Both evolution and ecology have long been concerned with the impact of variable environmental conditions on observed levels of genetic diversity within and between species. We model the evolution of a quantitative trait under selection that fluctuates in space and time, and derive an analytical condition for when these fluctuations promote genetic diversification. As ecological scenario we use a generalized island model with soft selection within patches in which we incorporate generation overlap. We allow for arbitrary fluctuations in the environment including spatio-temporal correlations and any functional form of selection on the trait. Using the concepts of invasion fitness and evolutionary branching, we derive a simple and transparent condition for the adaptive evolution and maintenance of genetic diversity. This condition relates the strength of selection within patches to expectations and variances in the environmental conditions across space and time. Our results unify, clarify, and extend a number of previous results on the evolution and maintenance of genetic variation under fluctuating selection. Individual-based simulations show that our results are independent of the details of the genetic architecture and on whether reproduction is clonal or sexual. The onset of increased genetic variance is predicted accurately also in small populations in which alleles can go extinct due to environmental stochasticity.
Recombination and peak jumping
(Submitted on 7 Nov 2014)
We find an advantage of recombination for a category of complex fitness landscapes. Recent studies of empirical fitness landscapes reveal complex gene interactions and multiple peaks, and recombination can be a powerful mechanism for escaping suboptimal peaks. However classical work on recombination largely ignores the effect of complex gene interactions. The advantage we find has no correspondence for 2-locus systems or for smooth landscapes. The effect is sometimes extreme, in the sense that shutting off recombination could result in that the organism fails to adapt. A standard question about recombination is if the mechanism tends to accelerate or decelerate adaptation. However, we argue that extreme effects may be more important than how the majority falls.
Ancestries of a Recombining Diploid Population,
R Sainudiin, B. Thatte and A. Veber, UCDMS Research Report 2014/3, 42 pages, 2014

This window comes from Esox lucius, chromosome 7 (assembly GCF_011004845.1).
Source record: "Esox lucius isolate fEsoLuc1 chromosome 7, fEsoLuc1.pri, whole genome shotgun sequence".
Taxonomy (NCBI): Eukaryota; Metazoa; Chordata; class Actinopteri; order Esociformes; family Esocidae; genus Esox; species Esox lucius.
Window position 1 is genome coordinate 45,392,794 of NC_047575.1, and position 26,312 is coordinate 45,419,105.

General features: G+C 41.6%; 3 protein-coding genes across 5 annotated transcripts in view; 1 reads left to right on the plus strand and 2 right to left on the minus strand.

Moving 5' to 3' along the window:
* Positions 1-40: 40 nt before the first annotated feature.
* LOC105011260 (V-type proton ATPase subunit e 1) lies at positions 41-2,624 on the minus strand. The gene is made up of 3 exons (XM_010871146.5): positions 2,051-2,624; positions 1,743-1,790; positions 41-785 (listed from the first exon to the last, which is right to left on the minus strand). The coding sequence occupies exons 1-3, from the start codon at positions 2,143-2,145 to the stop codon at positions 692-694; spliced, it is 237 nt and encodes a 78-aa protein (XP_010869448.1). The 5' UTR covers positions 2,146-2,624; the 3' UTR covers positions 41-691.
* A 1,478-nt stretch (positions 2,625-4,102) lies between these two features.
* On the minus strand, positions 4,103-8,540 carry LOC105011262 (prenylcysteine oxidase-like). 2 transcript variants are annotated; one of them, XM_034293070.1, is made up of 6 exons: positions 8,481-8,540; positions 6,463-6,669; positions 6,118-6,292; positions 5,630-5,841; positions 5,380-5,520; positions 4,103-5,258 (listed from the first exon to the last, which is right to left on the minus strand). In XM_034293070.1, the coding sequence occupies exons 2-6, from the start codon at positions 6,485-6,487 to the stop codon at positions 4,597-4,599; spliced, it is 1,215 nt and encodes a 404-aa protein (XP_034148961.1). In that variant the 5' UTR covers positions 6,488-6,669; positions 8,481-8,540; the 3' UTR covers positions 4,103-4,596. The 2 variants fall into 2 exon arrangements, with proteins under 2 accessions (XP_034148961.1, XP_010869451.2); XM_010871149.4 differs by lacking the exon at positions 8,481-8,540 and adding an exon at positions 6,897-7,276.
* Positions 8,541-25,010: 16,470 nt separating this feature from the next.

We derive the exact one-step transition probabilities of the number of lineages
that are ancestral to a random sample from the current generation of a bi-parental
population that is evolving under the discrete Wright-Fisher model with n diploid
individuals. Our model allows for a per-generation recombination probability of
r. When r = 1, our model is equivalent to Chang’s model  for the karyotic
pedigree. When r = 0, our model is equivalent to Kingman’s discrete coalescent
model  for the cytoplasmic tree or sub-karyotic tree containing a DNA locus that
is free of intra-locus recombination. When 0 < r < 1 our model can be thought to
track a sub-karyotic ancestral graph containing a DNA sequence from an autosomal
chromosome that has an intra-locus recombination probability r. Thus, our family
of models indexed by r 2 [0; 1] connects Kingman's discrete coalescent to Chang's
pedigree in a continuous way as r goes from 0 to 1. For large populations, we
also study three properties of the r-specific ancestral process: the time Tn to a
most recent common ancestor (MRCA) of the population, the time Un at which all
individuals are either common ancestors to all present day individuals or ancestral
to none of them, and the fraction of individuals that are common ancestors at time
Un. These results generalize the three main results in . When we appropriately
rescale time and recombination probability by the population size, our model leads
to the continuous time Markov chain called the ancestral recombination graph of
Hudson  and Griffiths .
When is selection effective?
Deleterious alleles are more likely to reach high frequency in small populations because of chance fluctuations in allele frequency. This may lead, over time, to reduced average fitness in the population. In that sense, selection is more `effective’ in larger populations. Many recent studies have considered whether the different demographic histories across human populations have resulted in differences in the number, distribution, and severity of deleterious variants, leading to an animated debate. This article seeks to clarify some terms of the debate by identifying differences in definitions and assumptions used in these studies and providing an intuitive explanation for the observed similarity in genetic load among populations. The intuition is verified through analytical and numerical calculations. First, even though rare variants contribute to load, they contribute little to load differences across populations. Second, the accumulation of non-recessive load after a bottleneck is slow for the weakly deleterious variants that contribute much of the long-term variation among populations. Whereas a bottleneck increases drift instantly, it affects selection only indirectly, so that fitness differences can keep accumulating long after a bottleneck is over. Third, drift and selection tend to have opposite effects on load differentiation under dominance models. Because of this competition, load differences across populations depend sensitively and intricately on past demographic events and on the distribution of fitness effects. A given bottleneck can lead to increased or decreased load for variants with identical fitness effects, depending on the subsequent population history. Because of this sensitivity, both classical population genetic intuition and detailed simulations are required to understand differences in load across populations.